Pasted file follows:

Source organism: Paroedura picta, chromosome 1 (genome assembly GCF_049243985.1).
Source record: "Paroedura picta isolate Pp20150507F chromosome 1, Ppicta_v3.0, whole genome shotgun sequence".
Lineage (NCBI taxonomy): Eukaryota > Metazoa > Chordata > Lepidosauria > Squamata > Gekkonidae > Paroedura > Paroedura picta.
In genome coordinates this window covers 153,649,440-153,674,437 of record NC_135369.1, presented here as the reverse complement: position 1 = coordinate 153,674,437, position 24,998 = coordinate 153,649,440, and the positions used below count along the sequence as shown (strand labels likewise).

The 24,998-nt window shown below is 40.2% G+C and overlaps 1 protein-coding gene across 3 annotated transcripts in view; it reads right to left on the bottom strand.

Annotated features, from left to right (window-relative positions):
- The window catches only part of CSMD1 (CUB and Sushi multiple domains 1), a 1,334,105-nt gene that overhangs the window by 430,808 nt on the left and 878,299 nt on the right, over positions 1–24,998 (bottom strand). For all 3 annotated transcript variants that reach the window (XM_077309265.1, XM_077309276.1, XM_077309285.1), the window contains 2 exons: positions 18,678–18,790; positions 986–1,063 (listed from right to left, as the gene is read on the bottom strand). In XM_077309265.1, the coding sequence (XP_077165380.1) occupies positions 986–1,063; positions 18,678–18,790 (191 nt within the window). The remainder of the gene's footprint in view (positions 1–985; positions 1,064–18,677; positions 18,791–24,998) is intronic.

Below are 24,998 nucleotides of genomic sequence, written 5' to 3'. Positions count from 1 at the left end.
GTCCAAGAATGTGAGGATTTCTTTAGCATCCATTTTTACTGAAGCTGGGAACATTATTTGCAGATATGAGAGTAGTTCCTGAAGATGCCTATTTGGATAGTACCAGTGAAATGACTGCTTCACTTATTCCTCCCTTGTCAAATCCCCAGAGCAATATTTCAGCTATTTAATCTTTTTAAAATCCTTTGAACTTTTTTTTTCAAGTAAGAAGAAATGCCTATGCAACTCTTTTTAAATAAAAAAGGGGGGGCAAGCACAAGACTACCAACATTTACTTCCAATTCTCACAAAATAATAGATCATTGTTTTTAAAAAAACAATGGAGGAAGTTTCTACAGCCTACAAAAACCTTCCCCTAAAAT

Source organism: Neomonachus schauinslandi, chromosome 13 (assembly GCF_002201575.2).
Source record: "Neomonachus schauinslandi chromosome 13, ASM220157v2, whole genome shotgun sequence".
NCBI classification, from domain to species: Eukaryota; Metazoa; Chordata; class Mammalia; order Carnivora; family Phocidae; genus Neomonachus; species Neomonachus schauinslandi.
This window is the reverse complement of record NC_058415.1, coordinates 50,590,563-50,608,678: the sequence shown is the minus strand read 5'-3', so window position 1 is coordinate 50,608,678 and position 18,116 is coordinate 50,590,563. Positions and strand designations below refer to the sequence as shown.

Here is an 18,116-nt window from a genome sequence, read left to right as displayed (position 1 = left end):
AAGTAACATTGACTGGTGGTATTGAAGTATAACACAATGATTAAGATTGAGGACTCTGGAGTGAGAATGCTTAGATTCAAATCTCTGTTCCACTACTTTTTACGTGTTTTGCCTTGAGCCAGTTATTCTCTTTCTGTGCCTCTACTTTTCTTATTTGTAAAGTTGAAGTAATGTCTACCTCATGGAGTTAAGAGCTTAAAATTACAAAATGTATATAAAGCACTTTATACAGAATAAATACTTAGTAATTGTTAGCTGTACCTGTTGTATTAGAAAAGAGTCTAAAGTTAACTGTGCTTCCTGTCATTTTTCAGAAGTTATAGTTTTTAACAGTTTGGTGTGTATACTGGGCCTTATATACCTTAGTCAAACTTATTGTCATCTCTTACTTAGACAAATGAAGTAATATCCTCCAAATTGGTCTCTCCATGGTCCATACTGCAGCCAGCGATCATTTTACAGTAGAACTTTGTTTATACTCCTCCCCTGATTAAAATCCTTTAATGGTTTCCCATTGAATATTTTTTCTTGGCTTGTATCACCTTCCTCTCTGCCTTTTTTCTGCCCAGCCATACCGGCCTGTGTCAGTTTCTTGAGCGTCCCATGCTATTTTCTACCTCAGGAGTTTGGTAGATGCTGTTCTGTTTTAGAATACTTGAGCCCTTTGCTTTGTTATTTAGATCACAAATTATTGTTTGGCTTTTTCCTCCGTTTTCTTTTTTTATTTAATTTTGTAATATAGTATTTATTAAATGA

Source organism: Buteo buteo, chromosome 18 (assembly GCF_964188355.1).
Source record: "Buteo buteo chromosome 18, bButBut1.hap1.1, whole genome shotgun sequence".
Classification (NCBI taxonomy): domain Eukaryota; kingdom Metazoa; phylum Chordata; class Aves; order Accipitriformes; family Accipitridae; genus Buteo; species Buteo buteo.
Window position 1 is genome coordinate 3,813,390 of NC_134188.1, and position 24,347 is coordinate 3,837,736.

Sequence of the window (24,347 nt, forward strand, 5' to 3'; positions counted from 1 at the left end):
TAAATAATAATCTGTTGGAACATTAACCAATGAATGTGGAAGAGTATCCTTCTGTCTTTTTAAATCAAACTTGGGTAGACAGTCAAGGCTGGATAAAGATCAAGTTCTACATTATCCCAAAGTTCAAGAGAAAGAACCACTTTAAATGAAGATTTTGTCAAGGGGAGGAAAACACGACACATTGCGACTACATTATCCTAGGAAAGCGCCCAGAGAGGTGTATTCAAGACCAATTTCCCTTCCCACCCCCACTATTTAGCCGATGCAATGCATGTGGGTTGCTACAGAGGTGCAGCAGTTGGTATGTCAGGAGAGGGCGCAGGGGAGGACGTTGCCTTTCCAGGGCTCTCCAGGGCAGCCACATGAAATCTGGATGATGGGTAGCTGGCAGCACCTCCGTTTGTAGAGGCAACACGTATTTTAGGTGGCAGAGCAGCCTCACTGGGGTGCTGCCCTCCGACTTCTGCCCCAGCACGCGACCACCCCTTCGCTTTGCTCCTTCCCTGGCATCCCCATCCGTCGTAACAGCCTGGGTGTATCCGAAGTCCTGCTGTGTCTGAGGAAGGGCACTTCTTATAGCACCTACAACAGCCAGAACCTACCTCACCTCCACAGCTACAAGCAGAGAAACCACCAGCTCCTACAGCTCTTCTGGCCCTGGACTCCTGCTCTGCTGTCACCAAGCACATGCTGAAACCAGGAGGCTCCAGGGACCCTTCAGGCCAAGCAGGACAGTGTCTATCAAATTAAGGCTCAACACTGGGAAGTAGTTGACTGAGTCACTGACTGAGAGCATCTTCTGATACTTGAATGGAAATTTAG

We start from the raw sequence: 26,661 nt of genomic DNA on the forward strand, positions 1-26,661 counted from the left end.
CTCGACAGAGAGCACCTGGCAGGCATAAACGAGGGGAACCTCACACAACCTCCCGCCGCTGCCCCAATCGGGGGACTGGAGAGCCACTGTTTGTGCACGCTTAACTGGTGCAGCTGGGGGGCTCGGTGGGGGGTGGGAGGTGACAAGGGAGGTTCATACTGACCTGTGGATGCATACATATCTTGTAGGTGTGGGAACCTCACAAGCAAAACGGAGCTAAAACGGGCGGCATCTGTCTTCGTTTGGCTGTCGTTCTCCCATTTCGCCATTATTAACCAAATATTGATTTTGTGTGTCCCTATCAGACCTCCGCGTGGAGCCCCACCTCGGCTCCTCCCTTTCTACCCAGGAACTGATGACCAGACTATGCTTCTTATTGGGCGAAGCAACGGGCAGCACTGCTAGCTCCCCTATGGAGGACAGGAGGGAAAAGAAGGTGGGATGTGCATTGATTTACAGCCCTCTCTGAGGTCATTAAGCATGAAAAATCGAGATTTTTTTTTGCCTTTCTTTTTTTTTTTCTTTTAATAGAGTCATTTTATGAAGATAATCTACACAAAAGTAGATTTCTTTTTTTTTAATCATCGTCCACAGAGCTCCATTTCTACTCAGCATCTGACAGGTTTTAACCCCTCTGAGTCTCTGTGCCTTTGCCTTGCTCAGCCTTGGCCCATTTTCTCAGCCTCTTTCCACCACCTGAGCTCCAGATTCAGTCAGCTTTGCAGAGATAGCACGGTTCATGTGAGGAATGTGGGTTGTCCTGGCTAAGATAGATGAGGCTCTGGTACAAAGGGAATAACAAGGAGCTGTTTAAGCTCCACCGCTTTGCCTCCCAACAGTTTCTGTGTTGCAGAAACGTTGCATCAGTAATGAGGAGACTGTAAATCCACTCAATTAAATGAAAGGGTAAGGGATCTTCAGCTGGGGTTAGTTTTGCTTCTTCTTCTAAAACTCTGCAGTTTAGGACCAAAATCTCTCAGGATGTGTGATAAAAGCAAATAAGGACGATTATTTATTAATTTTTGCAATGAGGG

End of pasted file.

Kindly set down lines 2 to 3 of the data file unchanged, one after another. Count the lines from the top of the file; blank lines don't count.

Source record: "Paroedura picta isolate Pp20150507F chromosome 1, Ppicta_v3.0, whole genome shotgun sequence".
Lineage (NCBI taxonomy): Eukaryota > Metazoa > Chordata > Lepidosauria > Squamata > Gekkonidae > Paroedura > Paroedura picta.